MANSFIELD — A surge in COVID-19 hospitalizations is putting a strain on area hospitals and causing the cancellation of some elective surgeries.
“Medical/Surgical, Intermediate Care and Critical Care beds are near capacity,” said Gavin Baumgardner, vice president of clinical affairs at OhioHealth Mansfield and Shelby Hospitals. “The Critical Care Units are most impacted right now with the amount of patients we are caring for with COVID-19 or other conditions.”
“Hospitalizations are very high for both COVID-19 and other conditions, and our teams are doing amazing work despite these capacity challenges."
Area hospitals have begun to limit services as a result of increased demand. OhioHealth’s Mansfield Hospital recently stopped admitting pediatric patients altogether.
“As part of our surge plan, we paused admitting pediatric patients at Mansfield Hospital in order to use the unit for adult patients,” Baumgardener told Richland Source. “We have a close partnership with Nationwide Children’s hospital and will transfer pediatric patients in need of hospitalization to Nationwide’s care, unless another hospital is requested by the parent.”
The hospital has transferred pediatric COVID-19 patients to Nationwide since the start of the pandemic, Baumgardener said. Now children brought to the hospital will be seen by an emergency physician if needed, but those who need to be hospitalized will be sent elsewhere.
With COVID-19 cases continually on the rise, Baumgardener believes that things will get worse before they get better.
“We anticipate an ongoing rise in admissions of COVID patients over the next several weeks,” he said. “To prepare, we made the difficult decision to limit elective surgeries and cardiac procedures that require overnight or inpatient admissions at Mansfield Hospital. We are still caring for all medical emergencies that come through our doors and will continue to manage the acute medical needs of our community.”
COVID-19 admissions are also straining resources at Avita Health System’s hospitals.
“Our hospital system has been running at 80%-95% capacity of inpatient beds the past few weeks due to the surge of COVID positive patients needing hospitalization,” Kim Winkle, Vice President of Operations, said.
Winkle told Richland Source that the influx is affecting multiple departments, including medical-surgical, the intensive care unit and ancillary departments providing inpatient care.
“Our Emergency Departments are also greatly affected as we are experiencing higher Emergency Department volume at all of our hospitals,” she said. “There is not a department in the hospital that has not been affected due to the increased hospitalizations.”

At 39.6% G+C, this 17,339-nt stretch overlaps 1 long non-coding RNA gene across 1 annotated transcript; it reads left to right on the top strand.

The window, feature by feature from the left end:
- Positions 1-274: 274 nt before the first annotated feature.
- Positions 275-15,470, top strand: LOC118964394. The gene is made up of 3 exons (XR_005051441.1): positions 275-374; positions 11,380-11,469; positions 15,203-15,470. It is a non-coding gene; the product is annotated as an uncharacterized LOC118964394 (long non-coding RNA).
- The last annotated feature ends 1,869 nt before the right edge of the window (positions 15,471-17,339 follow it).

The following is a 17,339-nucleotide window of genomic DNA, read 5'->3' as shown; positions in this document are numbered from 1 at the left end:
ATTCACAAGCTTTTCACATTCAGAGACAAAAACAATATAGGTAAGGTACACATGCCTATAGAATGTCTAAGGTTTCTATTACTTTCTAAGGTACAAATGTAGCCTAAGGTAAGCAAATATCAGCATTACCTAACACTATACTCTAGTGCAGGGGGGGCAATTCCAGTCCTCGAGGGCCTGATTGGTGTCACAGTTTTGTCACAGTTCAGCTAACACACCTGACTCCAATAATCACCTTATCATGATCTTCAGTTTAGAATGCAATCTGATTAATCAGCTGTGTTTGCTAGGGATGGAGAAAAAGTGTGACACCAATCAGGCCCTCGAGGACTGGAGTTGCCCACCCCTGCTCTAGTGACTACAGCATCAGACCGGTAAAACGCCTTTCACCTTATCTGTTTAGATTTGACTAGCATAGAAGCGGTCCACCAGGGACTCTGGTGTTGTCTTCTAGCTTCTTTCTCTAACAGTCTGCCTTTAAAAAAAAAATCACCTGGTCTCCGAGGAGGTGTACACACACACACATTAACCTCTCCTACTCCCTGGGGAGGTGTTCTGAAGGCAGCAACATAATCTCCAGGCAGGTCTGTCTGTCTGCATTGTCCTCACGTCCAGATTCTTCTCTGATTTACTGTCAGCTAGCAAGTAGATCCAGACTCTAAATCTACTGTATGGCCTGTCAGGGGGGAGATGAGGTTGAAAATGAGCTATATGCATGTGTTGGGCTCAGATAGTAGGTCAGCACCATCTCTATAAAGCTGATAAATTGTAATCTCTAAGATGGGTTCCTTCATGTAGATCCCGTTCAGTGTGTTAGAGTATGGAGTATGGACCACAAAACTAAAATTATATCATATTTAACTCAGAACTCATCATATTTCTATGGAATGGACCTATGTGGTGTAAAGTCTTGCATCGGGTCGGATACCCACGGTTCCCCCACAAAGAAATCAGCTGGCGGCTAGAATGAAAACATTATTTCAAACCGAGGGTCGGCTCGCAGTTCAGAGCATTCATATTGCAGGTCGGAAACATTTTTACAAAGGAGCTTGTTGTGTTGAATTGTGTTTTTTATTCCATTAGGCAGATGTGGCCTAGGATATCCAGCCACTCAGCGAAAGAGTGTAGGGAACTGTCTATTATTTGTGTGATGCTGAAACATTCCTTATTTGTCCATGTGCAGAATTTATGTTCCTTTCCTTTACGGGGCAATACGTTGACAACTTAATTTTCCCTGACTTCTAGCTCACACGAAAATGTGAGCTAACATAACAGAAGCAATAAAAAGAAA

At times, Avita has been at full capacity. Winkle says hospital administrators are looking at surge plans for adding additional space as necessary.
They are also re-evaluating less urgent services.
"We are currently assessing all inpatient elective surgeries on a case-by-case basis due to bed availability and have cancelled elective surgeries as needed,” Winkle said.
While not all hospitalizations are COVID-related, those that are require a different care model with more clinical staff, Baumgardener said.
Baumgardener said members of the community can help alleviate the surge of COVID-19 hospitalizations by taking precautions to stop the spread of the virus.
“Please wear a mask, become vaccinated, avoid indoor gatherings and use social distance if possible,” he said.
“Caring for others, especially during a pandemic, can be challenging work and it’s not for everyone, but we are fortunate to have such a dedicated team of providers and associates who are working tirelessly to care for our patients and the community.”
A group of hospital leaders made a similar plea in a joint letter issued last week. The letter was cosigned by the CEOs and presidents of Akron Children’s Hospital, Avita Health System, Cleveland Clinic, Nationwide Children’s Hospital, OhioHealth Mansfield and Shelby Hospital, Third Street Family Health Services and Samaritan Medical Center.
“With the latest surge in COVID-19 cases, our hospitals, emergency departments, and urgent cares are seeing record numbers of patients,” the letter stated. “Many of the patients requiring hospitalization are experiencing a higher degree of illness than we have seen in the past. We are concerned with what the coming weeks will bring.
What we are experiencing is very real. It isn’t a political issue; it’s a medical issue. When we look at our patient data, a vast majority of hospitalized COVID-19 patients have not received the COVID-19 vaccine.”